“I’m here at your command. Tell me what you want. Anything you like!” Aladdin gulped, then said:

“Bring us . . . bring . . .” His mother not having yet begun to cook the dinner, went on to say: “. . . a lovely big meal.”

From that day on, the widow and her son had everything they could wish for: food, clothes and a fine home, for the genie of the lamp granted them everything they asked him. Aladdin grew into a tall handsome young man and his mother felt that he ought to find himself a wife, sooner or later.

One day, as he left the market, Aladdin happened to see the Sultan’s daughter Halima in her sedan chair being carried through the streets. He only caught a fleeting glimpse of the princess, but it was enough for him to want to marry her. Aladdin told his mother and she quickly said:

“I’ll ask the Sultan for his daughter’s hand. He’ll never be able to refuse. Wait and see!”

And indeed, the Sultan was easily persuaded by a casket full of big diamonds to admit the widow to the palace. However, when he learned why she had come, he told the widow that her son must bring proof of his power and riches. This was mostly the Chamberlain’s idea, for he himself was eager to marry the beautiful black-eyed Sultan’s daughter.

“If Aladdin wants to marry Halima,’ said the Sultan, “he must send me forty slaves tomorrow.Every slave must bring a box of precious stones. And forty Arab warriors must escort the treasure.”

Aladdin’s mother went sadly home. The genie of the magic lamp had already worked wonders, but nothing like this. Aladdin however,when he heard the news, was not at all dismayed. He picked up the lamp, rubbed it harder than ever and told the genie what he required. The genie simply clapped his hands three times. Forty slaves magically appeared, carrying the gemstones, together with their escort of forty Arab warriors. When he saw all thls the next day, the Sultan was taken aback. He never imagined such wealth could exist. Just as he was about to accept Aladdin as his daughter’s bridegroom, the envious Chamberlain broke in with a question.

“Where wlll they live?” he asked. The Sultan pondered for a moment, then allowlng greed to get the better of hlm, he told Aladdin to build a great, splendid palace for Halima. Aladdin went straight home and, in what was once a wilderness, the genie built him a palace. The last obstacle had been overcome. The wedding tbok place with great celebrations and the Sultan was especially happy at finding such a rich and powerful son-in-law.

News of Aladdin’s sudden fortune and wealth spread like wildfire, until…. one day, a strange merchant stopped beneath the palace window.

“Old lamps for new,” he called to the princess, standing on the balcony. Now, Aladdin had always kept his secret to himself. Only his mother knew it and she had never told a soul. Halima, alas, had been kept in the dark. And so, now, wanting to give Alladin a surprise as well as make a good bargain, she fetched the old oil lamp she had seen Aladdin tuck away, and gave it to the merchant in exchange for a new one. The merchant quickly began to rub it . . . and the genie was now at the service of the wizard who had got his magic lamp back.

In a second he whisked away all Aladdin’s possessions and magically sent the palace and the princess to an unknown land. Aladdin and the Sultan were at their wits’ end. Nobody knew what had happened. Only Aladdin knew it had something to do with the magic lamp. But as he wept over the lost genie of the lamp, he remembered the genie of the ring from the wizard’s finger. Slipping the ring on his finger, Aladdin twisted it round and round.

“Take me to the place where the wizard has hidden my wife,” he ordered the genie. In a flash, he found himself inside his own palace, and peeping from behind a curtain, he saw the wizard and the princess, now his servant.

“Psst! Psst!” hissed Aladdin.

“Aladdin! It’s you . . .!”

“Ssh. Don’t let him hear you. Take this powder and put it into his tea. Trust me.” The powder quickly took effect and the wizard fell into a deep sleep. Aladdin hunted for the lamp high and low, but it was nowere to be seen. But it had to be there. How, otherwise, had the wizard moved the palace? As Aladdin gazed at his sleeping enemy, he thought of peering underneath the pillow. “The lamp! At last,” sighed Aladdin, hastily rubbing it.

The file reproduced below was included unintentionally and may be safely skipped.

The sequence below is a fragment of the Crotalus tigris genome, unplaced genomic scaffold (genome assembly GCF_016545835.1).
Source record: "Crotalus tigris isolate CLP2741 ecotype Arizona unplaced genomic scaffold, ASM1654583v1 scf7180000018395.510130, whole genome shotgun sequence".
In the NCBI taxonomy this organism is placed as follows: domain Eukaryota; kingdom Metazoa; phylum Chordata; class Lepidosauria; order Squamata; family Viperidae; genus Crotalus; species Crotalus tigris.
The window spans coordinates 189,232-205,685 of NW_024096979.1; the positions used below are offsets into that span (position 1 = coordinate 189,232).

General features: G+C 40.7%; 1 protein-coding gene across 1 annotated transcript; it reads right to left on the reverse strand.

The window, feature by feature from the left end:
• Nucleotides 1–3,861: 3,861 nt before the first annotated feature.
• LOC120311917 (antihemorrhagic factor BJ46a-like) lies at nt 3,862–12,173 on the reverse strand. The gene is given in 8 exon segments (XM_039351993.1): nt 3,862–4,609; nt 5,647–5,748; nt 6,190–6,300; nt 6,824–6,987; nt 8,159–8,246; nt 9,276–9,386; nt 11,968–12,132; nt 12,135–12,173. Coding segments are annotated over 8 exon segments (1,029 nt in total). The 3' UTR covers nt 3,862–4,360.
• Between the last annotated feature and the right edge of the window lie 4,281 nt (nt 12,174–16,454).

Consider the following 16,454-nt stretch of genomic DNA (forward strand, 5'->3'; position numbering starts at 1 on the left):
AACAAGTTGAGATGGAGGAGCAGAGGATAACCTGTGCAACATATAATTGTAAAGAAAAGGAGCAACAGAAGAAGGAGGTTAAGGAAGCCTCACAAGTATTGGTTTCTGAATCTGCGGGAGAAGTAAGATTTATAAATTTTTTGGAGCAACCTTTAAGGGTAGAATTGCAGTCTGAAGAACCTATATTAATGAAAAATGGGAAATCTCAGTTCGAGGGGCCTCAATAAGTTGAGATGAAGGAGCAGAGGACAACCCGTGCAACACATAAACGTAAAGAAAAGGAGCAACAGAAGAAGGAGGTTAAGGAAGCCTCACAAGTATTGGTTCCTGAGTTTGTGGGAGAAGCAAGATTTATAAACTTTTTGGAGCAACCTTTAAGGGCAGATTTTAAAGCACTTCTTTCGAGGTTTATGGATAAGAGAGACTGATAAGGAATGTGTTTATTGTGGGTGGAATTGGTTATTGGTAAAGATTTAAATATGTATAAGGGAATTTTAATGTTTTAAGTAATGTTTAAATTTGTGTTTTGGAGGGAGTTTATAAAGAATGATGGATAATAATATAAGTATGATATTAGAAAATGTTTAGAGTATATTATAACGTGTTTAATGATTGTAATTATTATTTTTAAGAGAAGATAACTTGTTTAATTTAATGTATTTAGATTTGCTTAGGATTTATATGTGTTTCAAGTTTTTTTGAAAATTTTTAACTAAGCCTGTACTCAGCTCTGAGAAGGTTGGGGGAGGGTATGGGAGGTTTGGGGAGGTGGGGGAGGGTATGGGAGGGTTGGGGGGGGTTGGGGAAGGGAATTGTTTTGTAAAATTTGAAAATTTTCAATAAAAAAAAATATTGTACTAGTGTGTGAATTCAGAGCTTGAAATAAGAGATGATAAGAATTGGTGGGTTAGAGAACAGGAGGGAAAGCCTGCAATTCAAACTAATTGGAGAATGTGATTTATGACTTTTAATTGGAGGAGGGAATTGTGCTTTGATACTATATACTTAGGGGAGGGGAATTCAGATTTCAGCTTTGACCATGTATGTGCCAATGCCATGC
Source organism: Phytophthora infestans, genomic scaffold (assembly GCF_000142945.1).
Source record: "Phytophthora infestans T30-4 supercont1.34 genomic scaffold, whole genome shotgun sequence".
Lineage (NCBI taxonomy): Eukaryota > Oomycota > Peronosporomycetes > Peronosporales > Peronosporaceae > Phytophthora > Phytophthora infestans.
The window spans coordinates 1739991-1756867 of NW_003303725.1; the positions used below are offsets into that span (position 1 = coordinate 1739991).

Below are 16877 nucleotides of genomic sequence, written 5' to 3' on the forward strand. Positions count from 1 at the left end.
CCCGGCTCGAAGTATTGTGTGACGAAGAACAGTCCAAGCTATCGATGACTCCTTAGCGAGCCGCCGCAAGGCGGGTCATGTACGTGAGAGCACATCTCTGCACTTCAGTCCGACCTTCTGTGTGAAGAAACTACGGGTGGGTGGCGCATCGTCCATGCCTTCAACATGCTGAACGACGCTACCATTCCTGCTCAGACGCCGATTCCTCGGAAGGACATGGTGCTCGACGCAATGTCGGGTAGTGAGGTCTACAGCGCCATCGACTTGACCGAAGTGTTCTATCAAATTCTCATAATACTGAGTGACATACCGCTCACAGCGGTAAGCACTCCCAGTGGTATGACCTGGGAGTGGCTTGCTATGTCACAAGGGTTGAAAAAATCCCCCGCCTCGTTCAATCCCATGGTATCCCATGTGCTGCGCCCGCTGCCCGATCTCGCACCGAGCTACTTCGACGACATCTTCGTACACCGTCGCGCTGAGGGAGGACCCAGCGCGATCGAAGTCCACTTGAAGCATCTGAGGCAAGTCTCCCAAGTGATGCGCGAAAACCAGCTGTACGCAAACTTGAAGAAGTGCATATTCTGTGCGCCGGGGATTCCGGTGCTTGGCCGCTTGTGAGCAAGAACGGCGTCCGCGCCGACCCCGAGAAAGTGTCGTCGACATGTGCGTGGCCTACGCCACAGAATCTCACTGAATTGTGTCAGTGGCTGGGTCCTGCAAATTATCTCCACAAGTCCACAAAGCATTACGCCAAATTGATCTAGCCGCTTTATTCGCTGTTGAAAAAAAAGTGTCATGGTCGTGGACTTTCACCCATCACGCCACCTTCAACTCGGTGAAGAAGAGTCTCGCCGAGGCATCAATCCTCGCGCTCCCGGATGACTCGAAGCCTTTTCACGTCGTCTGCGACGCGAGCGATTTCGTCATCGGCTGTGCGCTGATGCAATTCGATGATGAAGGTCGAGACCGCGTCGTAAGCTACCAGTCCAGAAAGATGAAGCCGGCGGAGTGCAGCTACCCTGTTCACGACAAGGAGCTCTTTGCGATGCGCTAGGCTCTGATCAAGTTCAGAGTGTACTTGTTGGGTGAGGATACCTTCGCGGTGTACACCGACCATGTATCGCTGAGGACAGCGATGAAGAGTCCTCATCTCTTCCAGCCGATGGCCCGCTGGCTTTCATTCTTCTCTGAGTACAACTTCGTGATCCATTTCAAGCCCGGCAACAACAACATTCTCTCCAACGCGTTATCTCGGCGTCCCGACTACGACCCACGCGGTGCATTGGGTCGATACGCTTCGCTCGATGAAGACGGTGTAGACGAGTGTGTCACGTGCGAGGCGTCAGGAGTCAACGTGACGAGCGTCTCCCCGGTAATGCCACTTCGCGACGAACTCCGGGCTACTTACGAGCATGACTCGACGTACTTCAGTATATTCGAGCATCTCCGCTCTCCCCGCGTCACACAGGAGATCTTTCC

“Welcome back, Master!” exclaimed the genie. “Why did you leave me at another’s service for so long?”

“Welcome,” replied Aladdin. “I’m glad to see you again. I’ve certainly missed you! It’s just as well I have you by me again.”

“At your command,” smiled the genie.

“First, put this wicked wizard in chains and take him far away where he’ll never be found again.” The genie grinned with pleasure, nodded his head, and the wizard vanished. Halima clutched Aladdin in fear:

“What’s going on? Who is that genie?”

“Don’t worry, everything is all right,” Aladdin reassured her, as he told his wife the whole story of how he had met the wizard and found the magic lamp that had enabled him to marry her. Everything went back to normal and the happy pair hugged each other tenderly.

“Can we return to our own kingdom?” the princess asked timidly, thinking of her father, so far away. Aladdin glanced at her with a smile.

“The magic that brought you here will take you back, but with me at your side, forever.”

The Sultan was almost ill with worry. His daughter had disappeared along with the palace, and then his son- in-law had vanished too. Nobody knew where they were, not even the wise men hastily called to the palace to divine what had happened. The jealous Chamberlain kept on repeating:

“I told you Aladdin’s fortune couldn’t last.”

Everyone had lost all hope of ever seeing the missing pair again, when far away, Aladdin rubbed the magic lamp and said to the genie,

“Take my wife, myself and the palace back to our own land, as fast as you can.”

“In a flash, Sire,” replied the genie. At the snap of a finger, the palace rose into the air and sped over the Sultan’s kingdom, above the heads of his astonished subjects. It gently floated down to earth and landed on its old site. Aladdin and Halima rushed to embrace the Sultan.

To this very day, in that distant country, you can still admire the traces of an ancient palace which folk call the palace that came from the skies.

 

The Wolf and The Crane

The Wolf and The Crane

A Wolf had been gorging on an animal he had killed, when suddenly a small bone in the meat stuck in his throat and he could not swallow it. He soon felt terrible pain in his throat, and ran up and down groaning and groaning and seeking for something to relieve the pain. He tried to induce every one he met to remove the bone.

“I would give anything,” said he, “if you would take it out.”

At last the Crane agreed to try, and told the Wolf to lie on his side and open his jaws as wide as he could. Then the Crane put its long neck down the Wolf‘s throat, and with its beak loosened the bone, till at last it got it out.

Will you kindly give me the reward you promised?” said the Crane.

The Wolf grinned and showed his teeth and said:

“Be content. You have put your head inside a Wolf’s mouth and taken it out again in safety; that ought to be reward enough for you.”

Gratitude and greed go not together.